The recent success in achieving break-even and target gain in inertial confinement fusion (ICF) has stimulated interest in extending the results to a regime where fusion becomes a viable source of energy. While indirect drive fusion results continue to show improvements, the fundamental physics limitations prevent extending this design to high gains without significant improvements [1] [2]. One attractive alternative is Fast Ignition (FI) [3]. FI separates the compression and heating phases of the ignition process. The heating to initiate ignition is produced by particles generated by a short pulse laser. Two options are currently being considered, proton FI (PFI) and electron FI (EFI). The charged particle focusing generated by an high intensity short pulse laser proved to be difficult but improvements on previous methods have been suggested to overcome these difficulties [5].

The focus of the experiments at Apollon will be to improve the understanding of the underlying complex electron physics to develop a predictive capability with the models and simulations for the electron FI platform. The challenge with EFI is twofold: 1) Collimating the electrons to minimize spatial spread so that the maximum number of electrons arrive at the hot spot and 2) generating an electron energy distribution that is designed to maximize the energy deposition at the hot spot. The two issues are correlated. As the electron propagates to the hot spot, the electrons undergo some degree of energy loss and scatter before depositing their energy in the hot spot. The efforts in this proposal will be to address the two effects with the goal of eventually independently improving these components in simulations and models.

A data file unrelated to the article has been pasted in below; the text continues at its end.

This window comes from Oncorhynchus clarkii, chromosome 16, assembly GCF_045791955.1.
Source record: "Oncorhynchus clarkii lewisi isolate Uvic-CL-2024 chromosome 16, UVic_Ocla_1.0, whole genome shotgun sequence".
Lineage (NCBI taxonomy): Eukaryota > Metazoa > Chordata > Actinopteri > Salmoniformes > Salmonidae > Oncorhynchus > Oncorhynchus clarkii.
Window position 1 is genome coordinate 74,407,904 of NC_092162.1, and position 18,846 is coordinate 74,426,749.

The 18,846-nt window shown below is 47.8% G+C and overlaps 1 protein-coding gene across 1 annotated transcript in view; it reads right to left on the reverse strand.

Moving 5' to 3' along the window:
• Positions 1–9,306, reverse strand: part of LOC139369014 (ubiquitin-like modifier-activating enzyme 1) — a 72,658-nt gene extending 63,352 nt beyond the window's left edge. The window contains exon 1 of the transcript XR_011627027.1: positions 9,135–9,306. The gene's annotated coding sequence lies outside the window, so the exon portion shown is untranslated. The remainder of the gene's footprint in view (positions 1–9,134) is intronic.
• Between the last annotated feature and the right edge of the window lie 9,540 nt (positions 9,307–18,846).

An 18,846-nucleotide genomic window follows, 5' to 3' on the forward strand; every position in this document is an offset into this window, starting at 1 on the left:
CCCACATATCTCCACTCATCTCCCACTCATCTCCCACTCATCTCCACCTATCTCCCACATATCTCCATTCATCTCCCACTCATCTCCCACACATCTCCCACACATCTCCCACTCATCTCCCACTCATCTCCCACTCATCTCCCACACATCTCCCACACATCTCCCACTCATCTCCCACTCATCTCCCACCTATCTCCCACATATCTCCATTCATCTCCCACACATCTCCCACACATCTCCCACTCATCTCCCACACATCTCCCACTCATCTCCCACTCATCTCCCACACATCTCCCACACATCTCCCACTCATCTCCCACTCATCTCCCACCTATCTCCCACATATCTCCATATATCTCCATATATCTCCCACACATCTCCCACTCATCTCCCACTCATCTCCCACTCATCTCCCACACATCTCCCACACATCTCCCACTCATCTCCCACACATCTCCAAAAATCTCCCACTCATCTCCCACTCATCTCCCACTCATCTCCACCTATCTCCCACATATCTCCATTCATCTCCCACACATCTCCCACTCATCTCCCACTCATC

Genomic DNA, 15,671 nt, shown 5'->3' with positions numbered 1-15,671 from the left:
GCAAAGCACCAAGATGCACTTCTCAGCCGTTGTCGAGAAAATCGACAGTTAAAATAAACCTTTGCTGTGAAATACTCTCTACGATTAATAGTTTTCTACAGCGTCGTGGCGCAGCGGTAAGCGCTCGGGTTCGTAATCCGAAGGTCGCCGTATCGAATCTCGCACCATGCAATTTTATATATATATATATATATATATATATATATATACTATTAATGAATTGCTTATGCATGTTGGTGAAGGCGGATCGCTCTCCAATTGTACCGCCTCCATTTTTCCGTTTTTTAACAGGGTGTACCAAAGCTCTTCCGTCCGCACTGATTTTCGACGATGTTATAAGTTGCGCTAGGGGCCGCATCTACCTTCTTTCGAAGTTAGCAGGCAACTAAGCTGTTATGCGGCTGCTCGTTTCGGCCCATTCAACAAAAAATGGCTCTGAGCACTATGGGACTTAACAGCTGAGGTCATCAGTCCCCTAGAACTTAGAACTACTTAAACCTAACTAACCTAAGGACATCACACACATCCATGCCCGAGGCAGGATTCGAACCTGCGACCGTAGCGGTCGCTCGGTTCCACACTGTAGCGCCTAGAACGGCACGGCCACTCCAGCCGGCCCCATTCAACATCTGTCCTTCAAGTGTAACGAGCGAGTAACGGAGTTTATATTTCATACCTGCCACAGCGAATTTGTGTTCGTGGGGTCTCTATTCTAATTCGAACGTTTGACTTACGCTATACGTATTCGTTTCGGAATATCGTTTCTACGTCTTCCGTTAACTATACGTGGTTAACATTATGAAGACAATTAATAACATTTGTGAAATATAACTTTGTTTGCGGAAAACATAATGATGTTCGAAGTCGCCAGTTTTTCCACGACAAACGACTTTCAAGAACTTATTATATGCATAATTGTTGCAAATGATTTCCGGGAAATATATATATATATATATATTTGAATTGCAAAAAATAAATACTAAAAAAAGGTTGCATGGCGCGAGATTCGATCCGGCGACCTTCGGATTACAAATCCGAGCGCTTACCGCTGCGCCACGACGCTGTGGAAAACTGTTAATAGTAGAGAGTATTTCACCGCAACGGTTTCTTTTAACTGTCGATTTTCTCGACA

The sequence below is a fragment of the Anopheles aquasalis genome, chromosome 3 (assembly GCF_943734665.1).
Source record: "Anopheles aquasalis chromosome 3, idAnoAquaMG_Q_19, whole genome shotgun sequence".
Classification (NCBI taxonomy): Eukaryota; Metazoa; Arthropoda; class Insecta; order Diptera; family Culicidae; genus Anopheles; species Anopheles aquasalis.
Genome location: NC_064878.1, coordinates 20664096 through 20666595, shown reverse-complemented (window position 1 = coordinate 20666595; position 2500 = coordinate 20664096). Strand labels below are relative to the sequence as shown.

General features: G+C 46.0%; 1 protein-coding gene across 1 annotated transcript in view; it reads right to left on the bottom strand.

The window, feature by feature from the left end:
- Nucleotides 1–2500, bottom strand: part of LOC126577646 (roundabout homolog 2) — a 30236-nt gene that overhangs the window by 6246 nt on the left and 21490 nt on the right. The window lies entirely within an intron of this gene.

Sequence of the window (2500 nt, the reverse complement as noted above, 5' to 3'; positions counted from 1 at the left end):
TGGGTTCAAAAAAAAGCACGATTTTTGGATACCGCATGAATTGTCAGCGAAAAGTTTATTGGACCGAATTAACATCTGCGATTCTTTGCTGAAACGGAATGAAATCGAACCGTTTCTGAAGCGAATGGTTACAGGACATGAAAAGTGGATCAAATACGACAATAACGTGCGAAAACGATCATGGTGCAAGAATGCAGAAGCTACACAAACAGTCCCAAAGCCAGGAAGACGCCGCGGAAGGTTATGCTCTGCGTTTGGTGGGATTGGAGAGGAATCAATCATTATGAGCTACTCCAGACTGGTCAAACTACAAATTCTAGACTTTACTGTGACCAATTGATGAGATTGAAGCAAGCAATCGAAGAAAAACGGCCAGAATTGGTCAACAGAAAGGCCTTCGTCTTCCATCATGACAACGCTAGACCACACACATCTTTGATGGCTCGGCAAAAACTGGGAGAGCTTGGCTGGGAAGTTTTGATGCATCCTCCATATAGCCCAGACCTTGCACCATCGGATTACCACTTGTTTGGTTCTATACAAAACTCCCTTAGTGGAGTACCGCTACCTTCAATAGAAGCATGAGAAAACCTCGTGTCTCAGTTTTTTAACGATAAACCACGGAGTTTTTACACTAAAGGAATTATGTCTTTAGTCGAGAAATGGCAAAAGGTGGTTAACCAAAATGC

Our goal in this Apollon campaign is to shoot a large number of shots, vary target types and laser conditions to understand where the scaling laws of short pulse high intensity that control the energy of the non-thermal electrons and collimation. As opposed to previous work, we hope to measure additional controlling quantities to understand the impactful scaling laws at a fundamental level.

This work constitutes a critical step towards inertial fusion energy using the fast ignition approach. If successful, it would open up the design space for a platform realizing fast ignition concepts for the next-step in IFE development.